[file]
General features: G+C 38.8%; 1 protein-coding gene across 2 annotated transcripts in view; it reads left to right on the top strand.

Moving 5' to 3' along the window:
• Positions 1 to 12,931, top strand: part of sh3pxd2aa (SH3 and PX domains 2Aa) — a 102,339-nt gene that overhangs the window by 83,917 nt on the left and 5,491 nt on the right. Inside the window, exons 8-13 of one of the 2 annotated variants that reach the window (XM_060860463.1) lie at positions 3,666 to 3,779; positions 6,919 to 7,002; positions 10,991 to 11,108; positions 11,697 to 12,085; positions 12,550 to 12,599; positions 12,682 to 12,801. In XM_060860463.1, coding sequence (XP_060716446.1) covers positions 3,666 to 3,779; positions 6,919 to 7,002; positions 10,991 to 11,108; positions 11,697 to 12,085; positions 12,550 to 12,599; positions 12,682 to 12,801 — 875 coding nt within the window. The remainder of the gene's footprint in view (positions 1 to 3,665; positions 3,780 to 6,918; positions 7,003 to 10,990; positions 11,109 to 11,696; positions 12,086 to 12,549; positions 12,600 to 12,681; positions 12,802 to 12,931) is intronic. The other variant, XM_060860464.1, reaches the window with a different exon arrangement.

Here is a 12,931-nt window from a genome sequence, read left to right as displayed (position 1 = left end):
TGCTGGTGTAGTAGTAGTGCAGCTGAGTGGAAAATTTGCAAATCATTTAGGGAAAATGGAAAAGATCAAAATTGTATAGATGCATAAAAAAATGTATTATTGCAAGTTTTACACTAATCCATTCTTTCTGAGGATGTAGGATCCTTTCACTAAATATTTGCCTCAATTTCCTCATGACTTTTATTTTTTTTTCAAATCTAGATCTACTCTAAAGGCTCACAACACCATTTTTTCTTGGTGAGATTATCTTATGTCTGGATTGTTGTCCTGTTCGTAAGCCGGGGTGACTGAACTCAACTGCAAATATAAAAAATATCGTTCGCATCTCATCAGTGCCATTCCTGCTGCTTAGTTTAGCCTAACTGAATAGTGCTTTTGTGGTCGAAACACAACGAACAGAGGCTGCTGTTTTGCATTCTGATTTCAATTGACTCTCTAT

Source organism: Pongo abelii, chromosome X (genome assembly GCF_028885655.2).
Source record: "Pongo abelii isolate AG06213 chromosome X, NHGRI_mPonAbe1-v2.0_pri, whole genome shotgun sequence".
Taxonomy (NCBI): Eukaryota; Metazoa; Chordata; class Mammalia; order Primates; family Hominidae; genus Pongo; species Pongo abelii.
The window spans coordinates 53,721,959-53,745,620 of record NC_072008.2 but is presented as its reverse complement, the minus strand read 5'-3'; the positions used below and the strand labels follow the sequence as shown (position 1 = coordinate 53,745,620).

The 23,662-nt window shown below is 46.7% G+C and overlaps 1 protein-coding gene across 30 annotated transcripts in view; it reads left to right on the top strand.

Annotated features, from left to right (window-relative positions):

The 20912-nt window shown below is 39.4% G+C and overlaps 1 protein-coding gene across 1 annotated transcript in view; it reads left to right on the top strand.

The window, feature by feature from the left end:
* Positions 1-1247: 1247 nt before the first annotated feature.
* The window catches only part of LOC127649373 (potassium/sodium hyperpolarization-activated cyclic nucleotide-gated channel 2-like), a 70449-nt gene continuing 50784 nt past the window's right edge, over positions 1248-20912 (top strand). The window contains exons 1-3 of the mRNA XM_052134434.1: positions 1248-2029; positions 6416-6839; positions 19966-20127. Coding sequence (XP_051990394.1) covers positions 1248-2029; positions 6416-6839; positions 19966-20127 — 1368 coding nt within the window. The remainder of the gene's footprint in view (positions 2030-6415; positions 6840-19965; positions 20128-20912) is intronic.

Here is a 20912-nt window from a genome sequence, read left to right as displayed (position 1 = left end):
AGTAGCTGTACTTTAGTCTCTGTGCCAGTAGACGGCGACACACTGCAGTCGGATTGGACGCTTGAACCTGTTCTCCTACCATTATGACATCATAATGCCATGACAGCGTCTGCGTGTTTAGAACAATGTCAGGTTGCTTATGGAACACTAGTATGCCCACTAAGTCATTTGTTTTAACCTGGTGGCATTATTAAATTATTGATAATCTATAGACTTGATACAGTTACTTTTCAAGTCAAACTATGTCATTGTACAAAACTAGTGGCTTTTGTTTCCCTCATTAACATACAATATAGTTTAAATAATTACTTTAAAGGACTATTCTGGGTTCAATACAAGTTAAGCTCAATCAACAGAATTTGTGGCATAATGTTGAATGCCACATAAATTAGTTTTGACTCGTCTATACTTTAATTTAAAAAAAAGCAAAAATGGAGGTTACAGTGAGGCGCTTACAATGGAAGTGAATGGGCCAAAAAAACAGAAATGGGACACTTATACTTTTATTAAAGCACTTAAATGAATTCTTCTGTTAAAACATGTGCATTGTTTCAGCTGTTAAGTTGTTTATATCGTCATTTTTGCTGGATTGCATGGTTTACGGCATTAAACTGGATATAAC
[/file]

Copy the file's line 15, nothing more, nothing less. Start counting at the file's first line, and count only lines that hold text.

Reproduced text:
* The window catches only part of LOC127649373 (potassium/sodium hyperpolarization-activated cyclic nucleotide-gated channel 2-like), a 70449-nt gene continuing 50784 nt past the window's right edge, over positions 1248-20912 (top strand). The window contains exons 1-3 of the mRNA XM_052134434.1: positions 1248-2029; positions 6416-6839; positions 19966-20127. Coding sequence (XP_051990394.1) covers positions 1248-2029; positions 6416-6839; positions 19966-20127 — 1368 coding nt within the window. The remainder of the gene's footprint in view (positions 2030-6415; positions 6840-19965; positions 20128-20912) is intronic.